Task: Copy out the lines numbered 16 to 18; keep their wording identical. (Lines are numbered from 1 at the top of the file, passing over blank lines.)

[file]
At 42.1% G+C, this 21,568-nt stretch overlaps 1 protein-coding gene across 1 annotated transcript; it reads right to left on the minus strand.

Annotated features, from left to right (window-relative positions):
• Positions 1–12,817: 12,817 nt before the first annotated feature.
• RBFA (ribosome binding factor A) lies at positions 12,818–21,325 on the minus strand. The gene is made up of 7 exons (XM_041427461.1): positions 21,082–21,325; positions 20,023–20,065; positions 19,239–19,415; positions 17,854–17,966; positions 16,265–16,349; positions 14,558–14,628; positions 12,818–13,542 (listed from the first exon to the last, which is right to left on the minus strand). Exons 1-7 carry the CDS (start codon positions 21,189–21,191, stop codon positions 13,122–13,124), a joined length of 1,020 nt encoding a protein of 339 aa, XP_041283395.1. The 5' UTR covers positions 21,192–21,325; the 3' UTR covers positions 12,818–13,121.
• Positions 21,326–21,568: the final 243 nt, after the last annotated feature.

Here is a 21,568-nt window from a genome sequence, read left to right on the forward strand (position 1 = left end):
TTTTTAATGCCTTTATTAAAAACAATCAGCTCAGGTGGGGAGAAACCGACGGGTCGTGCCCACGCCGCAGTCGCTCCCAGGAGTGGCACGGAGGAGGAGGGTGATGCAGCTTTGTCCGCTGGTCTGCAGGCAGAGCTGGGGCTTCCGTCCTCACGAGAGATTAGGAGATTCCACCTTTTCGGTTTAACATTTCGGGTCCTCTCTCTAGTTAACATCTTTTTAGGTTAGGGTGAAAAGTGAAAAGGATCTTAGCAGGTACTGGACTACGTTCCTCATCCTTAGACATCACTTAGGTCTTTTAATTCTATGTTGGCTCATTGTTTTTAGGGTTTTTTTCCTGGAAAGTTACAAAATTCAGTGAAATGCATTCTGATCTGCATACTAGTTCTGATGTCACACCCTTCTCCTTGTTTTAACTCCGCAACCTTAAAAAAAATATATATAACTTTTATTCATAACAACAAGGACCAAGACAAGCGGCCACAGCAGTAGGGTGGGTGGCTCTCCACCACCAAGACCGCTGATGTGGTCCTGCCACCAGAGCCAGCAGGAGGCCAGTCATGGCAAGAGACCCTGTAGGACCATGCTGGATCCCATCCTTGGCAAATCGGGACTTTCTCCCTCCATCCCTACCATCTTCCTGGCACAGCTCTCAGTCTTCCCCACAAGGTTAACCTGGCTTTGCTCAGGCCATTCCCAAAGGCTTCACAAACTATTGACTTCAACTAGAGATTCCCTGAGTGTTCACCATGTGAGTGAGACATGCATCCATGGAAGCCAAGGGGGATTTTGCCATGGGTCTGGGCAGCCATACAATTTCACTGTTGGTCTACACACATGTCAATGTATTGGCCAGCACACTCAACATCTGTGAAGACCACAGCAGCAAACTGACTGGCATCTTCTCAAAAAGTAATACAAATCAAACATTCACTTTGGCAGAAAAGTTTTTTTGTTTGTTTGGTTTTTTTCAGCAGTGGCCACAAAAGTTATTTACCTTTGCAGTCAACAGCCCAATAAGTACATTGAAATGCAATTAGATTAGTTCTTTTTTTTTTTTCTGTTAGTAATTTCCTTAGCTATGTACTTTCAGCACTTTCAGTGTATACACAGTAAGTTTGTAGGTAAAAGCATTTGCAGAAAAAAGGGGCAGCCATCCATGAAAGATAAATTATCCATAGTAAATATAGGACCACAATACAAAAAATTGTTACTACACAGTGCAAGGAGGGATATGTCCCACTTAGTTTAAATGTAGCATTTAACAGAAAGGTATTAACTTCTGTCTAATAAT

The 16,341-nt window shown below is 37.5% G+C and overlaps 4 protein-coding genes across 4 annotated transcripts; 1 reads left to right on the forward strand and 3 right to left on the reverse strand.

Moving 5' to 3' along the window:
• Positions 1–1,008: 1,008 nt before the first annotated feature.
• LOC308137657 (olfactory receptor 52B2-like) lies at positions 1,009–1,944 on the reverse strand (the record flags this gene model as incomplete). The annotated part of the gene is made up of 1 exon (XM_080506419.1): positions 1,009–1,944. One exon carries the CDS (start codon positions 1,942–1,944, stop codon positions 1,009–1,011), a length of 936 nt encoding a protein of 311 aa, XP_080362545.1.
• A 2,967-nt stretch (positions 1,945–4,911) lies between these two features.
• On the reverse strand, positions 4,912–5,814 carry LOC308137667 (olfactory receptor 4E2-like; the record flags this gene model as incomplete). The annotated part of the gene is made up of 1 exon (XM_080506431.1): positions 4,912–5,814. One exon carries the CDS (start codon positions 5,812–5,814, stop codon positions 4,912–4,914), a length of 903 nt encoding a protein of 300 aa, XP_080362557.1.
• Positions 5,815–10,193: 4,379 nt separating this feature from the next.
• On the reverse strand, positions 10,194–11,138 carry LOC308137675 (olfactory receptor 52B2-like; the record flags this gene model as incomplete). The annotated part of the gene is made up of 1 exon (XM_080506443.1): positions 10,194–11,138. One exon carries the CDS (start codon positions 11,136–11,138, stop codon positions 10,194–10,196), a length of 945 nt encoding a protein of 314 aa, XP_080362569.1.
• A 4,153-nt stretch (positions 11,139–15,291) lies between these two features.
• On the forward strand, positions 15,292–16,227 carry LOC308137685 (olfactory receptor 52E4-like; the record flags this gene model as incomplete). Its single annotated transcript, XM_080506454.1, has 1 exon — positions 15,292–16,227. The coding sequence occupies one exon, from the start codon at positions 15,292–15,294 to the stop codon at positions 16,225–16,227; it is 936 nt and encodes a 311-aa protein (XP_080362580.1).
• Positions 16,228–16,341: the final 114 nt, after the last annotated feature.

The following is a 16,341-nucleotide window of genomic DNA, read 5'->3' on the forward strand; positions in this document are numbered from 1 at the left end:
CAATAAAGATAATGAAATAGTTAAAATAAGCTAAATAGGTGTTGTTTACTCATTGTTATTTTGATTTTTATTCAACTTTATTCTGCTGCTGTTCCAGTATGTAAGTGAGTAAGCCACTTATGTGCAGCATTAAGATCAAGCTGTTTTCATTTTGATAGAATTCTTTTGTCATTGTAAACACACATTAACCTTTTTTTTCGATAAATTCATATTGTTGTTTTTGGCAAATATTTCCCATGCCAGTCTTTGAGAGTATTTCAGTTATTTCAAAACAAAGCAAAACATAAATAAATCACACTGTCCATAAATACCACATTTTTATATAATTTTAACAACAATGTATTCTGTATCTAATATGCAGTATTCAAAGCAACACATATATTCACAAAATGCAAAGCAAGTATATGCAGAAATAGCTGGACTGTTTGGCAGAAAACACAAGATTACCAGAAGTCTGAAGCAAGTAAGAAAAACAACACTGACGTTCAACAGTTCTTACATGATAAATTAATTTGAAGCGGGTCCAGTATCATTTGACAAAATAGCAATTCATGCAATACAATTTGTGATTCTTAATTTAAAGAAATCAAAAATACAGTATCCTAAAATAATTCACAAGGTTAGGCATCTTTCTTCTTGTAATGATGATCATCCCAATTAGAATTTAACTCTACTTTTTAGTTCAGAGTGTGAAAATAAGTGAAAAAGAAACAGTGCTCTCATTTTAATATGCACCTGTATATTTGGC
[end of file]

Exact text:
• A 4,153-nt stretch (positions 11,139–15,291) lies between these two features.
• On the forward strand, positions 15,292–16,227 carry LOC308137685 (olfactory receptor 52E4-like; the record flags this gene model as incomplete). Its single annotated transcript, XM_080506454.1, has 1 exon — positions 15,292–16,227. The coding sequence occupies one exon, from the start codon at positions 15,292–15,294 to the stop codon at positions 16,225–16,227; it is 936 nt and encodes a 311-aa protein (XP_080362580.1).
• Positions 16,228–16,341: the final 114 nt, after the last annotated feature.